The Los Angeles Clippers fear that Kawhi Leonard has an ACL injury, and the guard will be out indefinitely, The Athletic reports.
The team announced earlier Wednesday that Leonard suffered a knee sprain and would be out for Wednesday night’s Western Conference semifinal Game 5 against the Jazz.
More imaging needs to be done to confirm the severity of the injury, and that will take place after the swelling has gone down, per ESPN.
Leonard, who was named to the all-NBA first team this week, sustained the injury while driving to the basket midway through the fourth quarter. As he approached the free throw line and prepared to shoot, he planted hard on his right knee as he received a bump from Jazz forward Joe Ingles.
After the collision, Leonard came up limping and holding his right knee. He flexed his knee and attempted to keep playing, but he departed with 4:35 remaining and did not return. The Clippers held on for a 118-104 victory to even the seven-game series at two games apiece. During a postgame interview on TNT, Leonard said, “I’ll be good,” when asked about his knee.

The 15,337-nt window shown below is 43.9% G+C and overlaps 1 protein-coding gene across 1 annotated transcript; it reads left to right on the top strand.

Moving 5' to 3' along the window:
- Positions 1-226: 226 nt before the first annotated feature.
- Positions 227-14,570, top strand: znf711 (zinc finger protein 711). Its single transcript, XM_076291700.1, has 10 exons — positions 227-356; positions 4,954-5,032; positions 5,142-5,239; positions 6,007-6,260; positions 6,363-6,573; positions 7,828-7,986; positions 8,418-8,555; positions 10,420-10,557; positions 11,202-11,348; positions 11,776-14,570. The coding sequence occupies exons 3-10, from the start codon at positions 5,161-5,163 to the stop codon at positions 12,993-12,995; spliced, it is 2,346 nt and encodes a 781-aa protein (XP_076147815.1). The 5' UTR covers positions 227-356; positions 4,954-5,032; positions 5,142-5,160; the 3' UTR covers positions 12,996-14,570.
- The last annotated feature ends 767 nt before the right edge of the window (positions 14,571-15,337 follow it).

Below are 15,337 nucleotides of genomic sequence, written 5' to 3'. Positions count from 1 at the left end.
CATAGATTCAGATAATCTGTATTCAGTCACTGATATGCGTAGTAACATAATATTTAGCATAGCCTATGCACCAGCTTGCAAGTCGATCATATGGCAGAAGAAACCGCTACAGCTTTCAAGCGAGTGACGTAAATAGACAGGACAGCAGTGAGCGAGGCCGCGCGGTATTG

Leonard, 29, is averaging 30.4 points, 7.7 rebounds and 4.4 assists per game during the postseason. He led the Clippers past the Dallas Mavericks in the first round and finished with 31 points, seven rebounds and four assists in Game 4 to even the series. Leonard is seeking the third title of his career after winning with the 2014 San Antonio Spurs and 2019 Toronto Raptors, and the Clippers are attempting to reach the conference finals for the first time in franchise history.
The Clippers were 36-16 with Leonard this season and 11-9 without him. This is a crucial moment for Leonard, who is set to be the biggest name on this summer’s free agency market, and the Clippers, who have spent heavily and invested future draft assets to build a contender around Leonard and all-star forward Paul George over the last two seasons.
Throughout his career, Leonard has battled various lower leg injuries: an ankle sprain sidelined him for much of the 2017 Western Conference finals and a quadriceps injury limited him to just nine games played during the 2017-18 season. Because of his nagging leg injuries, Leonard has become associated with “load management,” the practice of limiting a player’s games and minutes in an effort to protect his long-term health.
Associated Press material was used in this story.
Kris Rhim can be reached at firstname.lastname@example.org.